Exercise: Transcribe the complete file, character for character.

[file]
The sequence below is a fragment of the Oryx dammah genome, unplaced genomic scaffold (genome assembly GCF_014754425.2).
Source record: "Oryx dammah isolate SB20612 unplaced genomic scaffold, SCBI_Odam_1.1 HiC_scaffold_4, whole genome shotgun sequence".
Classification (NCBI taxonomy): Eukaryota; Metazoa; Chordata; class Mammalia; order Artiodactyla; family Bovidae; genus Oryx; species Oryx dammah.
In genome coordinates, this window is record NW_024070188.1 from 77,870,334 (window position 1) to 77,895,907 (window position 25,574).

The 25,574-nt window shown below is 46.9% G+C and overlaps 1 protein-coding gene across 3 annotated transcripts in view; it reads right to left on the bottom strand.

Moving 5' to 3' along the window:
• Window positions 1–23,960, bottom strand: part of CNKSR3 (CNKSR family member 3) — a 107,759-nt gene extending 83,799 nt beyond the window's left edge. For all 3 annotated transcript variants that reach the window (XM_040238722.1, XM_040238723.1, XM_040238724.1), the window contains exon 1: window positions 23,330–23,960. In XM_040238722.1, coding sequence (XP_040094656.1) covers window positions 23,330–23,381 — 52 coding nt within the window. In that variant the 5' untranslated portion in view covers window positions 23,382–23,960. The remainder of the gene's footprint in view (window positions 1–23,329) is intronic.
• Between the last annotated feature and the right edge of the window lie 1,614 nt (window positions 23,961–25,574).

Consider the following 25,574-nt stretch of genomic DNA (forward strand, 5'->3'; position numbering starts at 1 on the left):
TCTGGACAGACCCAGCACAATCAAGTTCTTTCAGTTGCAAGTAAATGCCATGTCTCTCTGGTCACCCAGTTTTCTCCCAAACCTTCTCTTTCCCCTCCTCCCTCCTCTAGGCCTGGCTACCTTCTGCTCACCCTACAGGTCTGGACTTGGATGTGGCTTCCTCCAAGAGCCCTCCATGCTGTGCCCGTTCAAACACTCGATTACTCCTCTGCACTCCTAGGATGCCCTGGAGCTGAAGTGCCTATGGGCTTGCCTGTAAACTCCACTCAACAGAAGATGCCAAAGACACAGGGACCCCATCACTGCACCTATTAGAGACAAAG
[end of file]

The sequence below is a fragment of the Oryx dammah genome, unplaced genomic scaffold (genome assembly GCF_014754425.2).
Source record: "Oryx dammah isolate SB20612 unplaced genomic scaffold, SCBI_Odam_1.1 HiC_scaffold_4, whole genome shotgun sequence".
Classification (NCBI taxonomy): Eukaryota; Metazoa; Chordata; class Mammalia; order Artiodactyla; family Bovidae; genus Oryx; species Oryx dammah.
In genome coordinates, this window is record NW_024070188.1 from 77,870,334 (window position 1) to 77,895,907 (window position 25,574).

The 25,574-nt window shown below is 46.9% G+C and overlaps 1 protein-coding gene across 3 annotated transcripts in view; it reads right to left on the bottom strand.

Moving 5' to 3' along the window:
• Window positions 1–23,960, bottom strand: part of CNKSR3 (CNKSR family member 3) — a 107,759-nt gene extending 83,799 nt beyond the window's left edge. For all 3 annotated transcript variants that reach the window (XM_040238722.1, XM_040238723.1, XM_040238724.1), the window contains exon 1: window positions 23,330–23,960. In XM_040238722.1, coding sequence (XP_040094656.1) covers window positions 23,330–23,381 — 52 coding nt within the window. In that variant the 5' untranslated portion in view covers window positions 23,382–23,960. The remainder of the gene's footprint in view (window positions 1–23,329) is intronic.
• Between the last annotated feature and the right edge of the window lie 1,614 nt (window positions 23,961–25,574).

Consider the following 25,574-nt stretch of genomic DNA (forward strand, 5'->3'; position numbering starts at 1 on the left):
TCTGGACAGACCCAGCACAATCAAGTTCTTTCAGTTGCAAGTAAATGCCATGTCTCTCTGGTCACCCAGTTTTCTCCCAAACCTTCTCTTTCCCCTCCTCCCTCCTCTAGGCCTGGCTACCTTCTGCTCACCCTACAGGTCTGGACTTGGATGTGGCTTCCTCCAAGAGCCCTCCATGCTGTGCCCGTTCAAACACTCGATTACTCCTCTGCACTCCTAGGATGCCCTGGAGCTGAAGTGCCTATGGGCTTGCCTGTAAACTCCACTCAACAGAAGATGCCAAAGACACAGGGACCCCATCACTGCACCTATTAGAGACAAAG